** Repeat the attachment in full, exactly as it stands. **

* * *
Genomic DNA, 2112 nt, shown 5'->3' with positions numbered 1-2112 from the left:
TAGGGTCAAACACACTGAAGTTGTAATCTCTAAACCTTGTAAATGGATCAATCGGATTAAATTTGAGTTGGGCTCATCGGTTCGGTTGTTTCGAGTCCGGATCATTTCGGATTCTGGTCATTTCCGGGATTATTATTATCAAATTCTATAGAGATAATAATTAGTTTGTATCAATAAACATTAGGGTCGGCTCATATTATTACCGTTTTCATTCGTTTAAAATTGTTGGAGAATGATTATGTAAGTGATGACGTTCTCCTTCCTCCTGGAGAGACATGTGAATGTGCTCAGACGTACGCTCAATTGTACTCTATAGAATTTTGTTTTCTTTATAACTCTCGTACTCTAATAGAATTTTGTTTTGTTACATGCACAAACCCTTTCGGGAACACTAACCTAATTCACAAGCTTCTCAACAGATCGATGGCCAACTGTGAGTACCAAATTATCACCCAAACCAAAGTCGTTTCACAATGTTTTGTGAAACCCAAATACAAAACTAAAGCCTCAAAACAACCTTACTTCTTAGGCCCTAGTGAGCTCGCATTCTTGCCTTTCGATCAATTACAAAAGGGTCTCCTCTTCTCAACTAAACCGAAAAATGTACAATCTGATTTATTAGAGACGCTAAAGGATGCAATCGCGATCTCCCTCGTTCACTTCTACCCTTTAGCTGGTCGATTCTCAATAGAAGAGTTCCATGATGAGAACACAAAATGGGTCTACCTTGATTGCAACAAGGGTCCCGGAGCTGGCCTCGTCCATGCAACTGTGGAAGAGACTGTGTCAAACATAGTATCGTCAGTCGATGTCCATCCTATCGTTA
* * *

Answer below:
Genomic DNA, 2112 nt, shown 5'->3' with positions numbered 1-2112 from the left:
TAGGGTCAAACACACTGAAGTTGTAATCTCTAAACCTTGTAAATGGATCAATCGGATTAAATTTGAGTTGGGCTCATCGGTTCGGTTGTTTCGAGTCCGGATCATTTCGGATTCTGGTCATTTCCGGGATTATTATTATCAAATTCTATAGAGATAATAATTAGTTTGTATCAATAAACATTAGGGTCGGCTCATATTATTACCGTTTTCATTCGTTTAAAATTGTTGGAGAATGATTATGTAAGTGATGACGTTCTCCTTCCTCCTGGAGAGACATGTGAATGTGCTCAGACGTACGCTCAATTGTACTCTATAGAATTTTGTTTTCTTTATAACTCTCGTACTCTAATAGAATTTTGTTTTGTTACATGCACAAACCCTTTCGGGAACACTAACCTAATTCACAAGCTTCTCAACAGATCGATGGCCAACTGTGAGTACCAAATTATCACCCAAACCAAAGTCGTTTCACAATGTTTTGTGAAACCCAAATACAAAACTAAAGCCTCAAAACAACCTTACTTCTTAGGCCCTAGTGAGCTCGCATTCTTGCCTTTCGATCAATTACAAAAGGGTCTCCTCTTCTCAACTAAACCGAAAAATGTACAATCTGATTTATTAGAGACGCTAAAGGATGCAATCGCGATCTCCCTCGTTCACTTCTACCCTTTAGCTGGTCGATTCTCAATAGAAGAGTTCCATGATGAGAACACAAAATGGGTCTACCTTGATTGCAACAAGGGTCCCGGAGCTGGCCTCGTCCATGCAACTGTGGAAGAGACTGTGTCAAACATAGTATCGTCAGTCGATGTCCATCCTATCGTTA